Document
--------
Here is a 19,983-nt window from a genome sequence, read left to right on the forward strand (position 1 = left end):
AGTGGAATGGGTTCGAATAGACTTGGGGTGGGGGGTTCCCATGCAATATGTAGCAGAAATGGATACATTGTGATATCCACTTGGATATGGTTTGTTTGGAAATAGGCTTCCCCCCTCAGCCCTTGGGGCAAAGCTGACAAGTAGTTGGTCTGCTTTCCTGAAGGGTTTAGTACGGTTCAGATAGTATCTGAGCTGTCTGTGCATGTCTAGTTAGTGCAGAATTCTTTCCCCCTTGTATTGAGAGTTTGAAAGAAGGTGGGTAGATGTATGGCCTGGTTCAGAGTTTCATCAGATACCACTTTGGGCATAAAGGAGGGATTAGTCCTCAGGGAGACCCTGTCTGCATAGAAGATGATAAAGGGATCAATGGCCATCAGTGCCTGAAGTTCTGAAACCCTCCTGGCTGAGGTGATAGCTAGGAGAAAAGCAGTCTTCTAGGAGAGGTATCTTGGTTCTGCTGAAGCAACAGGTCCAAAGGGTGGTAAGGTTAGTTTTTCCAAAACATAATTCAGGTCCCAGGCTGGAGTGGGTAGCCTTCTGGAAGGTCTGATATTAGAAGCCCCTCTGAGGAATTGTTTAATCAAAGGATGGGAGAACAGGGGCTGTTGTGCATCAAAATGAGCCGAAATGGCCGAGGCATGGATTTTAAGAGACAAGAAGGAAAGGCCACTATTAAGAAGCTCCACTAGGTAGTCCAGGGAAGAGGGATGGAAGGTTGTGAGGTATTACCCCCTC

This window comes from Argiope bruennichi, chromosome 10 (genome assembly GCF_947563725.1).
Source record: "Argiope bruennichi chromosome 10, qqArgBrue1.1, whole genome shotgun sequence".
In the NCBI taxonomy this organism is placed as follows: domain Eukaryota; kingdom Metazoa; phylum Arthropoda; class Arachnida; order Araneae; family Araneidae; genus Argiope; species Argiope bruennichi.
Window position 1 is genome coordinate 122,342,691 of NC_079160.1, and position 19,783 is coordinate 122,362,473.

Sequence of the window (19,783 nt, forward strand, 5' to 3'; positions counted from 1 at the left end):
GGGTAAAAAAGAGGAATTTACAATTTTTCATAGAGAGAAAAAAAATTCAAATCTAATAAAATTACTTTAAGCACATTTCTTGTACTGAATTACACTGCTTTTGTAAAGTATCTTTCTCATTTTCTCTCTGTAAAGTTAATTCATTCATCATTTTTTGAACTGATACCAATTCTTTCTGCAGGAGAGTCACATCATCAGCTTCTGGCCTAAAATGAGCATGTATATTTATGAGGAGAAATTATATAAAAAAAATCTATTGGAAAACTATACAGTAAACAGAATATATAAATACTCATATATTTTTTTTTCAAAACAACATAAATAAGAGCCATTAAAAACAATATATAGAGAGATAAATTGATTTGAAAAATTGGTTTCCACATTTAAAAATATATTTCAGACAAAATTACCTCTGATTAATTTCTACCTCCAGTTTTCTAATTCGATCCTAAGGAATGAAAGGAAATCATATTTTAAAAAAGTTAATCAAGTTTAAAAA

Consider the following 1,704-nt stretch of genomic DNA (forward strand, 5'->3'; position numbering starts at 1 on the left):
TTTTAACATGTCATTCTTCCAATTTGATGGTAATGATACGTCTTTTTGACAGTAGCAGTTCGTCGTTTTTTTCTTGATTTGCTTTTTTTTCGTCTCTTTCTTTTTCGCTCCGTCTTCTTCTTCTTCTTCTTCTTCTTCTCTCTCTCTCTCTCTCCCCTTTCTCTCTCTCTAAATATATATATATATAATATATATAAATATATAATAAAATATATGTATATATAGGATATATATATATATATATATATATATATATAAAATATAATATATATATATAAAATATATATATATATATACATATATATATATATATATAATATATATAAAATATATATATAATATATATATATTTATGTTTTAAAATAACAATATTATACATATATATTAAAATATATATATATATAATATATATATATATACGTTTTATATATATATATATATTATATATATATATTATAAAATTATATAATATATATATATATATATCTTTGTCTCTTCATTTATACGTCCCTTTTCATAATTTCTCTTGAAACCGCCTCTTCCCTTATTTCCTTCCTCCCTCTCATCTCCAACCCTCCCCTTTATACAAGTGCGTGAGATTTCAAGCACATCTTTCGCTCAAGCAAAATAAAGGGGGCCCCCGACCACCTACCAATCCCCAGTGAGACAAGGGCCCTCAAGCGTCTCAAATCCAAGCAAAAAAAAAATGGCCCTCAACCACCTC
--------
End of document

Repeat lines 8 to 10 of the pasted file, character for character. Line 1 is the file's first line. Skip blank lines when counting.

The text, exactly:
GGGTAAAAAAGAGGAATTTACAATTTTTCATAGAGAGAAAAAAAATTCAAATCTAATAAAATTACTTTAAGCACATTTCTTGTACTGAATTACACTGCTTTTGTAAAGTATCTTTCTCATTTTCTCTCTGTAAAGTTAATTCATTCATCATTTTTTGAACTGATACCAATTCTTTCTGCAGGAGAGTCACATCATCAGCTTCTGGCCTAAAATGAGCATGTATATTTATGAGGAGAAATTATATAAAAAAAATCTATTGGAAAACTATACAGTAAACAGAATATATAAATACTCATATATTTTTTTTTCAAAACAACATAAATAAGAGCCATTAAAAACAATATATAGAGAGATAAATTGATTTGAAAAATTGGTTTCCACATTTAAAAATATATTTCAGACAAAATTACCTCTGATTAATTTCTACCTCCAGTTTTCTAATTCGATCCTAAGGAATGAAAGGAAATCATATTTTAAAAAAGTTAATCAAGTTTAAAAA

Consider the following 1,704-nt stretch of genomic DNA (forward strand, 5'->3'; position numbering starts at 1 on the left):
TTTTAACATGTCATTCTTCCAATTTGATGGTAATGATACGTCTTTTTGACAGTAGCAGTTCGTCGTTTTTTTCTTGATTTGCTTTTTTTTCGTCTCTTTCTTTTTCGCTCCGTCTTCTTCTTCTTCTTCTTCTTCTTCTCTCTCTCTCTCTCTCCCCTTTCTCTCTCTCTAAATATATATATATATAATATATATAAATATATAATAAAATATATGTATATATAGGATATATATATATATATATATATATATATATAAAATATAATATATATATATAAAATATATATATATATATACATATATATATATATATATAATATATATAAAATATATATATAATATATATATATTTATGTTTTAAAATAACAATATTATACATATATATTAAAATATATATATATATAATATATATATATATACGTTTTATATATATATATATATTATATATATATATTATAAAATTATATAATATATATATATATATATCTTTGTCTCTTCATTTATACGTCCCTTTTCATAATTTCTCTTGAAACCGCCTCTTCCCTTATTTCCTTCCTCCCTCTCATCTCCAACCCTCCCCTTTATACAAGTGCGTGAGATTTCAAGCACATCTTTCGCTCAAGCAAAATAAAGGGGGCCCCCGACCACCTACCAATCCCCAGTGAGACAAGGGCCCTCAAGCGTCTCAAATCCAAGCAAAAAAAAAATGGCCCTCAACCACCTC